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IEA HPT - Heat Pumping Technologies

Heat pumps, which use the heat in air, earth, and water, have the potential to greatly reduce consumption of fossil fuels and CO2 emissions. However, the prominence and popularity of this technology differ widely from country to country, depending on the price of electricity and the price of other energy carriers. In addition, the country’s energy infrastructure, the population’s prosperity and ecological awareness, and the climatic conditions all play a role.

This is the field in which the Technology Collaboration Programme on Heat Pumping Technologies (HPT TCP) works. These technologies involve raising heat from a low temperature to a higher one, such as heat pumps, air conditioning, and refrigeration.

The goals of HPT TCP are:

  • determining and promoting the energy-saving potential and environmental benefits (locally and   globally) of heat pumping technologies,
  • developing and supplying information materials to support the introduction of suitable heat pumping technologies,
  • facilitating and supporting international cooperation to develop knowledge, systems, and practices relating to heat pumping technologies through continued research, development, demonstration, and introduction,
  • providing an effective information flow between interest groups and other relevant organizations.

As part of the HPT Technology Collaboration Programme, the Heat Pump Centre (HPC) provides information about the various topics and new projects concerning the energy efficiency and environmental friendliness of heat pumping technologies. The centre’s activities are aimed at national and international stakeholders who can help to support the use of heat pumps. Its target groups are policymakers, energy agencies, manufacturers, researchers, public utilities, planners, end consumers, installers, and other organizations. Along with distributing information, HPT’s fundamental task is to promote international cooperation in research, development, and distribution in the field of heat pumping technologies and to accelerate technological progress with regard to energy efficiency, environmental friendliness, and sustainability.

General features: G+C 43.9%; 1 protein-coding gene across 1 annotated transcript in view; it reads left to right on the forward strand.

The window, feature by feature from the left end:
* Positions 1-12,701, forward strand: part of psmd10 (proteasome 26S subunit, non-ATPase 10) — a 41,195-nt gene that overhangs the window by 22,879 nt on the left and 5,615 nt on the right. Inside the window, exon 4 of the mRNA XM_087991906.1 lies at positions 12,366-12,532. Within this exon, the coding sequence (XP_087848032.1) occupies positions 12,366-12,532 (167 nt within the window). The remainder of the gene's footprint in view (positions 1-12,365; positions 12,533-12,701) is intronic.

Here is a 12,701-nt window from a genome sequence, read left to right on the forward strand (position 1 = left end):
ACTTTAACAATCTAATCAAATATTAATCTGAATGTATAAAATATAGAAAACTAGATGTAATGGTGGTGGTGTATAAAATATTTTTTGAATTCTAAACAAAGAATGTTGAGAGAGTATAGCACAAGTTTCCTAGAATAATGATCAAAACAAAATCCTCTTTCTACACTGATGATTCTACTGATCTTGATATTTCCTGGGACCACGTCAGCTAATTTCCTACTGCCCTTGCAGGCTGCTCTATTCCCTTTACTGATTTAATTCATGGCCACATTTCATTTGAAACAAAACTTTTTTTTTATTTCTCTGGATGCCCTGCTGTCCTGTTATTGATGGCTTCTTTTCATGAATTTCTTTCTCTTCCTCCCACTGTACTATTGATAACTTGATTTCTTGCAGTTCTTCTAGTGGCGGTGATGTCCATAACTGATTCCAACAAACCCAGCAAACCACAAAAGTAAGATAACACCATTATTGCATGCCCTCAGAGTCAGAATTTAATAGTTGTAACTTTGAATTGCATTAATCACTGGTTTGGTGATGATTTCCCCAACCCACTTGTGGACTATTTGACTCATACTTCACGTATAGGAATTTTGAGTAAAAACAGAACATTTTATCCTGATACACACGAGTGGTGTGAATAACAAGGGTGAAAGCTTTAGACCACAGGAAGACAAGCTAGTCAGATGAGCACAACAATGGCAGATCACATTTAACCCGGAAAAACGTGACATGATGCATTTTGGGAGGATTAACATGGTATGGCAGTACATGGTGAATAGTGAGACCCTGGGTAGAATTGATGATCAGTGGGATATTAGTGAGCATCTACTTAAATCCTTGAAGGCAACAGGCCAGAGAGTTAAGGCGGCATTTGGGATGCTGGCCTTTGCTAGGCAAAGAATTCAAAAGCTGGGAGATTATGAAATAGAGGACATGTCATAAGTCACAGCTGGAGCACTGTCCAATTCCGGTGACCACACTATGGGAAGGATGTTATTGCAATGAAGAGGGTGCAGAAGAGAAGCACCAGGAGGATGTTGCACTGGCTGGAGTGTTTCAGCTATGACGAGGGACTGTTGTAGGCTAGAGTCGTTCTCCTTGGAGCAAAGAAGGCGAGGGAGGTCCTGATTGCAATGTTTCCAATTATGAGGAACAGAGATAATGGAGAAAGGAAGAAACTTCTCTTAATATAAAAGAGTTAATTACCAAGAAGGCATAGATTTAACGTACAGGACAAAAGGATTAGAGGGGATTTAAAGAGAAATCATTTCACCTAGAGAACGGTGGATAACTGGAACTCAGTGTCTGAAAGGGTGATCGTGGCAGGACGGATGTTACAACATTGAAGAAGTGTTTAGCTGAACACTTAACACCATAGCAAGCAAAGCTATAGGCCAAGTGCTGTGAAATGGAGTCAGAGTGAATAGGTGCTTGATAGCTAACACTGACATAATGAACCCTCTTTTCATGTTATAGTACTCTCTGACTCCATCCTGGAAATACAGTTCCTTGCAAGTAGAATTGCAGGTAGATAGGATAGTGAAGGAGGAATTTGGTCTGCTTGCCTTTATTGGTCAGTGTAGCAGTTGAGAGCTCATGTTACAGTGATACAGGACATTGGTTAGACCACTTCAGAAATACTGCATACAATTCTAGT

Another important activity of the programme is the organization of an international conference that takes place every three years, the IEA Heat Pump Conference. Experts from industry, research, and politics are invited to the event to find out about and discuss the latest developments in heat pumping technologies and their applications.

Figures

Year established: 1978
Financing type: Task-shared, Operating Agent: Cost-shared
Member States: Belgium, Austria, Canada, China, Denmark, Finland, France, Germany, Italy, Japan, Netherlands, Norway, South Korea, Sweden, Switzerland, United Kingdom, USA

Current projects

Annex 49 - Design and integration of heat pumps for nZEB
Annex 50 - Heat Pumps in Multi-Family Buildings for space heating and DHW
Annex 51 - Acoustic Signature of Heat Pumps
Annex 52 - Long term performance measurement of GSHP Systems serving commercial, institutional and multi-family buildings
Annex 53 - Advanced Cooling/Refrigeration Technologies Development
Annex 54 - Heat pump systems with low GWP refrigerants
Annex 55 - Comfort and Climate Box
Annex 56 - Internet of Things for Heat Pumps

Contact

Delegate: Steffen Linsmayer, Germany, s.linsmayer(at)fz-juelich.de

Alternate: Dr. Rainer Jakobs, Germany, jakobs(at)izw-online.de

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